Ted Turner calls solar energy the "biggest business opportunity the world has ever seen." And for once, he may be understating it. CNBC's Jane Wells reported on the maverick mogul's plans, on "Morning Call."

  • CNBC's Sue Herera says that "Hollywood has a megaphone like no other." But Wall Street is, well, Wall Street: the embodiment of big bucks. Which will prove a bigger force in picking the next American president in 2008? John Harwood and Financial Times' Ben White weigh in.

  • Consultant Blasts "Flag-Waving" In AMR Uproar Friday, 16 Feb 2007 | 11:42 AM ET

    The British are coming, the British are coming -- for American Airlines. Well, maybe not. Despite a Reuters report knocking down BusinessWeek's story of a possible takeover bid for American Airlines parent AMR, speculation abounds. And It would be a good thing, according to Mike Miller -- but he says it probably won't happen.

  • The AMT: Is An "Alternative" Option Possible? Thursday, 8 Feb 2007 | 2:42 PM ET

    Chalk it up to the new centrism -- or perhaps it's because some issues are so irksome, Republicans and Democrats must agree that a solution is needed. Whatever the case, two House members joined "Power Lunch" to sound the alarm over the alternative minimum tax (AMT) -- and the 20-month deadline to fix it.

  • Wall Street Wants Rudy -- And Hillary -- For President Wednesday, 7 Feb 2007 | 5:29 PM ET

    Pollsters often try to make their jobs simpler, by predicting elections via demographic groups. So who does that abstract cross-section called "Wall Street" want in the White House in 2008? The answers may not be so cut-and-dried, says John Harwood, CNBC's chief Washington correspondent.

  • Bush Spending Plan Raises Ire From Dems Monday, 5 Feb 2007 | 1:58 PM ET

    President George W. Bush sent his $2.9 trillion budget to Congress this morning, kicking off widespread debate in both the House and Senate. This is the first time during his presidency that Bush has delivered a budget to a Democrat-controlled Congress. Considering Democrats have made it clear that they have a different set of priorities, what kinds of challenges lie ahead?

  • Global Tensions Can't Stop The Bull Run, Can They? Tuesday, 30 Jan 2007 | 1:31 PM ET

    Ever wonder how lately it seems like as geopolitical tensions seem to worsen; the markets don’t seem to notice? Whether it’s terrorism, war or climate change, the world’s major challenges don’t seem to be making much of a dent in the U.S. economy.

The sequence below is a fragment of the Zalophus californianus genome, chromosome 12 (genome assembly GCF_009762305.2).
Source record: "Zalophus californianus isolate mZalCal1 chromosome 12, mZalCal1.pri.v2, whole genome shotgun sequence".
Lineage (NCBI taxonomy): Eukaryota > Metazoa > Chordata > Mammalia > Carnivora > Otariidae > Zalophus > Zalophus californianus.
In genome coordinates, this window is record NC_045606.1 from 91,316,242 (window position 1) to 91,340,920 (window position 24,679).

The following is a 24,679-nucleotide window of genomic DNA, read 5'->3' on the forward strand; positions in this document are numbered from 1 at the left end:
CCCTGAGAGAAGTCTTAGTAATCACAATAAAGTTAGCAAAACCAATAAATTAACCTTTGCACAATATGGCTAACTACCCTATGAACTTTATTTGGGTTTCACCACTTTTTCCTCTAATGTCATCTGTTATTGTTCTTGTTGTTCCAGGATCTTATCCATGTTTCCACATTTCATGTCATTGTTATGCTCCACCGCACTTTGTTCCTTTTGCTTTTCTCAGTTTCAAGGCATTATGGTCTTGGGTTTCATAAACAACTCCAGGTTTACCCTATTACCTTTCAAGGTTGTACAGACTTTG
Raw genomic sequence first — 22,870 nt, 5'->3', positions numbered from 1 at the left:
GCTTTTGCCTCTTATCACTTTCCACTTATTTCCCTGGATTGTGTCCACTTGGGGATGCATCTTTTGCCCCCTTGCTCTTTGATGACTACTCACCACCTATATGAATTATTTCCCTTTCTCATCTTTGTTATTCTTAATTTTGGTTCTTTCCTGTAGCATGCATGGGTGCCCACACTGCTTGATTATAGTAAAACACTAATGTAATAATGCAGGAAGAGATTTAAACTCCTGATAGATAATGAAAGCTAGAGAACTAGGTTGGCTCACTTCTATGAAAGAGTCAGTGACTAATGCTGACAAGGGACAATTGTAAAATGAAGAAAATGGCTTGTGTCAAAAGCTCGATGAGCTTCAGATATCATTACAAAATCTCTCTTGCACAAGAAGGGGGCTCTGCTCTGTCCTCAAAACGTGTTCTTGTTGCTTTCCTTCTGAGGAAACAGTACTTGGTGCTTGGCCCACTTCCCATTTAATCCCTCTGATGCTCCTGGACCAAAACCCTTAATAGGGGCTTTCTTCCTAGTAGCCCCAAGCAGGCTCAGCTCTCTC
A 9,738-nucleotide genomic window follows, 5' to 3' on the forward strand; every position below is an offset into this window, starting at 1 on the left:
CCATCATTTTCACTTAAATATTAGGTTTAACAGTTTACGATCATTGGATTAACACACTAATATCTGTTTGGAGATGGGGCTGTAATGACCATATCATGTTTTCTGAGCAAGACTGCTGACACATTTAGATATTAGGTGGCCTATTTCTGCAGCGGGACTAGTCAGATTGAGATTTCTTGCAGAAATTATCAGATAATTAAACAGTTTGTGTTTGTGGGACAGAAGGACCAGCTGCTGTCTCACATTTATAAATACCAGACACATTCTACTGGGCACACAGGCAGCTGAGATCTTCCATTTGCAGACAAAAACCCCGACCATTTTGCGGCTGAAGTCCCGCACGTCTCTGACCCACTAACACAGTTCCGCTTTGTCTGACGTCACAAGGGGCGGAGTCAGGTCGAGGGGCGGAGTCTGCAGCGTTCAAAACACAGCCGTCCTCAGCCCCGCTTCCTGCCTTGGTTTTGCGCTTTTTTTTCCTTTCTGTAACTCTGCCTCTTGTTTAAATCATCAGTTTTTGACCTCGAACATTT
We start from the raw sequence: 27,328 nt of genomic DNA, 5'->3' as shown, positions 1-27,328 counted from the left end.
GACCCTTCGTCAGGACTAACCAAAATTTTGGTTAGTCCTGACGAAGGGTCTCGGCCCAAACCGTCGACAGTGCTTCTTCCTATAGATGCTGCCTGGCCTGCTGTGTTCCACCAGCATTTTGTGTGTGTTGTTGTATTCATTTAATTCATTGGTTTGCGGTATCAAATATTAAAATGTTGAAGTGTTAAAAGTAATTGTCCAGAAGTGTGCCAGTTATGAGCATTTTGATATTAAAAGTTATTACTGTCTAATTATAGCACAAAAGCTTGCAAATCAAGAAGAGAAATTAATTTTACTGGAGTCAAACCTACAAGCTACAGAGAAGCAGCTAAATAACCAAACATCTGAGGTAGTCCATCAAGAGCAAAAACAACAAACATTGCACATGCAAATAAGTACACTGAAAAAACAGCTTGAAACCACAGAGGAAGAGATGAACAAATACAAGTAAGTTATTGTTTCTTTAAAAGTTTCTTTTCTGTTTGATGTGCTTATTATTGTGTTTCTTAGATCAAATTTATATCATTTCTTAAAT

• The Bush Economy Is Awful--No, It's Great... Monday, 29 Jan 2007 | 2:18 PM ET

    President George W. Bush is doing a lousy job steering the U.S. economy -- or, Bush is doing an excellent job -- depending whether you ask economist Christian Weller or GOP strategist Jack Burkman, both of whom joined "Power Lunch" to dissect the president's economic record.

  • The Next 100 Hours in Congress: What Happens Now? Thursday, 25 Jan 2007 | 2:46 PM ET

    Democrats made a very big deal about all the bills they passed in the House during the first 100 hours of the new Congress. Their legislation addresses key business issues, such as taxes, energy and the minimum wage. Seems like a lot in a short time, but guess what? The next 100 hours might be even more important. CNBC’s Sue Herera found out why.

  • Surprised? Dems-GOP Split On State of Union Wednesday, 24 Jan 2007 | 9:25 AM ET

    Last night was the first time in his presidency that George W. Bush gave his State of the Union Speech to a Democratically controlled Congress. He laid out his domestic agenda with a renewed calls for action on energy independence, immigration reform and health care coverage. The last part of his speech dealt with the war in Iraq. So--how did it play with the Democrats and with members of his own party? Steny Hoyer (D-MD)...

  • Forex Web Site "Bets" On Iraqi Dinar Monday, 22 Jan 2007 | 3:48 PM ET
    Iraqi Dinar

    Do you feel lucky? That's the question posed by Jeffrey Pasquarella's brainchild: BetOnIraq.com -- a Web site he founded to give brave investors the chance to buy Iraq's young currency. Pasquarella told CNBC's Erin Burnett that 4,000 customers have used the site's foreign exchange service over the past three years, with the "average customer".......